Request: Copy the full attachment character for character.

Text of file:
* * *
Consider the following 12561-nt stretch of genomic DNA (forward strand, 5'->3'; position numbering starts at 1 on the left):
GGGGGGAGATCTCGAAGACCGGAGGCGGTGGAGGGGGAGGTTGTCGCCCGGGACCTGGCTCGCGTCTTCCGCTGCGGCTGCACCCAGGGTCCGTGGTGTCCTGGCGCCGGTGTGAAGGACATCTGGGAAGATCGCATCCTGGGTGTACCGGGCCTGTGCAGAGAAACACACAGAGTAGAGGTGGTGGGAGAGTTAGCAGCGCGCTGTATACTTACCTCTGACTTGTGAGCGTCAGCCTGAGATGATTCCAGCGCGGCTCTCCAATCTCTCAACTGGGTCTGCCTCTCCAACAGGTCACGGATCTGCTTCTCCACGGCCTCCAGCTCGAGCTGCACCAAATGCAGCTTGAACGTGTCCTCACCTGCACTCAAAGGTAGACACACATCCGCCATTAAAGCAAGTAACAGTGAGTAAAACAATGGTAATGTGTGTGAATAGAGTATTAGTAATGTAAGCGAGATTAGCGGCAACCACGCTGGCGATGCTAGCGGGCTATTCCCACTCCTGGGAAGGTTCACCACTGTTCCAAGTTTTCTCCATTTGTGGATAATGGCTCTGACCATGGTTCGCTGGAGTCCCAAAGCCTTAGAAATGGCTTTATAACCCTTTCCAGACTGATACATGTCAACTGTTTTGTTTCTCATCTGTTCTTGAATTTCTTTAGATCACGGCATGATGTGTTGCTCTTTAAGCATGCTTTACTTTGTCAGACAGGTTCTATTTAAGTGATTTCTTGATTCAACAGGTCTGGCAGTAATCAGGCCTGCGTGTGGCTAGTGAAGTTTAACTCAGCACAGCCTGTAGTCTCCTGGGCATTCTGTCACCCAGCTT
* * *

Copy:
Consider the following 12561-nt stretch of genomic DNA (forward strand, 5'->3'; position numbering starts at 1 on the left):
GGGGGGAGATCTCGAAGACCGGAGGCGGTGGAGGGGGAGGTTGTCGCCCGGGACCTGGCTCGCGTCTTCCGCTGCGGCTGCACCCAGGGTCCGTGGTGTCCTGGCGCCGGTGTGAAGGACATCTGGGAAGATCGCATCCTGGGTGTACCGGGCCTGTGCAGAGAAACACACAGAGTAGAGGTGGTGGGAGAGTTAGCAGCGCGCTGTATACTTACCTCTGACTTGTGAGCGTCAGCCTGAGATGATTCCAGCGCGGCTCTCCAATCTCTCAACTGGGTCTGCCTCTCCAACAGGTCACGGATCTGCTTCTCCACGGCCTCCAGCTCGAGCTGCACCAAATGCAGCTTGAACGTGTCCTCACCTGCACTCAAAGGTAGACACACATCCGCCATTAAAGCAAGTAACAGTGAGTAAAACAATGGTAATGTGTGTGAATAGAGTATTAGTAATGTAAGCGAGATTAGCGGCAACCACGCTGGCGATGCTAGCGGGCTATTCCCACTCCTGGGAAGGTTCACCACTGTTCCAAGTTTTCTCCATTTGTGGATAATGGCTCTGACCATGGTTCGCTGGAGTCCCAAAGCCTTAGAAATGGCTTTATAACCCTTTCCAGACTGATACATGTCAACTGTTTTGTTTCTCATCTGTTCTTGAATTTCTTTAGATCACGGCATGATGTGTTGCTCTTTAAGCATGCTTTACTTTGTCAGACAGGTTCTATTTAAGTGATTTCTTGATTCAACAGGTCTGGCAGTAATCAGGCCTGCGTGTGGCTAGTGAAGTTTAACTCAGCACAGCCTGTAGTCTCCTGGGCATTCTGTCACCCAGCTT